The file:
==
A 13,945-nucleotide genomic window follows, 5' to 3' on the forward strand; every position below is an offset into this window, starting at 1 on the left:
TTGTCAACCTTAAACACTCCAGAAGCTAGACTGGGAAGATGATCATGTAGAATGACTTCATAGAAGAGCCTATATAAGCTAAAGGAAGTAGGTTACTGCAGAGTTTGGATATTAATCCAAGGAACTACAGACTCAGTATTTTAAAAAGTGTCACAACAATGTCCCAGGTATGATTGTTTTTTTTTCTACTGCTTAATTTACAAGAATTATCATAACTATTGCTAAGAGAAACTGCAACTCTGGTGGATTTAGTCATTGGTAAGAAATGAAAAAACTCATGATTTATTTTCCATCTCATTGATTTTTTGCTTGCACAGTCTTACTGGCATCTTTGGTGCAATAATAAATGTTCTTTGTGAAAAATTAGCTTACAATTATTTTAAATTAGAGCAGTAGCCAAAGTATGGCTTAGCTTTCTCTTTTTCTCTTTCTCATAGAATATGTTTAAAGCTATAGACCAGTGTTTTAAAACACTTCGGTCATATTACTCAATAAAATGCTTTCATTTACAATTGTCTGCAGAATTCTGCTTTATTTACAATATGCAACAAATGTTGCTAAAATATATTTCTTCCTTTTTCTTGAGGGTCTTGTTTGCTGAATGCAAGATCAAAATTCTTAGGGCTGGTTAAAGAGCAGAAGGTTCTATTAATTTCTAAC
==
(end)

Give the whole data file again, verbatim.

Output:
A 13,945-nucleotide genomic window follows, 5' to 3' on the forward strand; every position below is an offset into this window, starting at 1 on the left:
TTGTCAACCTTAAACACTCCAGAAGCTAGACTGGGAAGATGATCATGTAGAATGACTTCATAGAAGAGCCTATATAAGCTAAAGGAAGTAGGTTACTGCAGAGTTTGGATATTAATCCAAGGAACTACAGACTCAGTATTTTAAAAAGTGTCACAACAATGTCCCAGGTATGATTGTTTTTTTTTCTACTGCTTAATTTACAAGAATTATCATAACTATTGCTAAGAGAAACTGCAACTCTGGTGGATTTAGTCATTGGTAAGAAATGAAAAAACTCATGATTTATTTTCCATCTCATTGATTTTTTGCTTGCACAGTCTTACTGGCATCTTTGGTGCAATAATAAATGTTCTTTGTGAAAAATTAGCTTACAATTATTTTAAATTAGAGCAGTAGCCAAAGTATGGCTTAGCTTTCTCTTTTTCTCTTTCTCATAGAATATGTTTAAAGCTATAGACCAGTGTTTTAAAACACTTCGGTCATATTACTCAATAAAATGCTTTCATTTACAATTGTCTGCAGAATTCTGCTTTATTTACAATATGCAACAAATGTTGCTAAAATATATTTCTTCCTTTTTCTTGAGGGTCTTGTTTGCTGAATGCAAGATCAAAATTCTTAGGGCTGGTTAAAGAGCAGAAGGTTCTATTAATTTCTAAC